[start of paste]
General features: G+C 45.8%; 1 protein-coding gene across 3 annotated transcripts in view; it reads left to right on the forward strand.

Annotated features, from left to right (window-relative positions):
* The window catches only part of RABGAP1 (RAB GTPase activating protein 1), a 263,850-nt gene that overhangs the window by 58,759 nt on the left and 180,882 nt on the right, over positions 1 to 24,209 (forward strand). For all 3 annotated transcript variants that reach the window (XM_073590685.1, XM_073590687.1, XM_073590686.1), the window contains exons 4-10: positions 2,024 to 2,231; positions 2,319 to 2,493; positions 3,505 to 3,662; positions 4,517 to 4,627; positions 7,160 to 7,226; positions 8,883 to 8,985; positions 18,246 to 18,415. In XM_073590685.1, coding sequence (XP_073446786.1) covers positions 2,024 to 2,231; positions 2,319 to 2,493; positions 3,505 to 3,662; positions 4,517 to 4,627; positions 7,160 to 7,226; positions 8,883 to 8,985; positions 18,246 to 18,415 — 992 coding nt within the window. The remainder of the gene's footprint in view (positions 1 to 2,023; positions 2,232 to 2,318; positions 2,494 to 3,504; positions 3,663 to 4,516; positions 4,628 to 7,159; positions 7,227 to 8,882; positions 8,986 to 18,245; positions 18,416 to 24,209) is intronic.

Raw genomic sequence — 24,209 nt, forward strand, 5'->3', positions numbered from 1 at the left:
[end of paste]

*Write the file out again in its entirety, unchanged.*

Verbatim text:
General features: G+C 45.8%; 1 protein-coding gene across 3 annotated transcripts in view; it reads left to right on the forward strand.

Annotated features, from left to right (window-relative positions):
* The window catches only part of RABGAP1 (RAB GTPase activating protein 1), a 263,850-nt gene that overhangs the window by 58,759 nt on the left and 180,882 nt on the right, over positions 1 to 24,209 (forward strand). For all 3 annotated transcript variants that reach the window (XM_073590685.1, XM_073590687.1, XM_073590686.1), the window contains exons 4-10: positions 2,024 to 2,231; positions 2,319 to 2,493; positions 3,505 to 3,662; positions 4,517 to 4,627; positions 7,160 to 7,226; positions 8,883 to 8,985; positions 18,246 to 18,415. In XM_073590685.1, coding sequence (XP_073446786.1) covers positions 2,024 to 2,231; positions 2,319 to 2,493; positions 3,505 to 3,662; positions 4,517 to 4,627; positions 7,160 to 7,226; positions 8,883 to 8,985; positions 18,246 to 18,415 — 992 coding nt within the window. The remainder of the gene's footprint in view (positions 1 to 2,023; positions 2,232 to 2,318; positions 2,494 to 3,504; positions 3,663 to 4,516; positions 4,628 to 7,159; positions 7,227 to 8,882; positions 8,986 to 18,245; positions 18,416 to 24,209) is intronic.

Raw genomic sequence — 24,209 nt, forward strand, 5'->3', positions numbered from 1 at the left: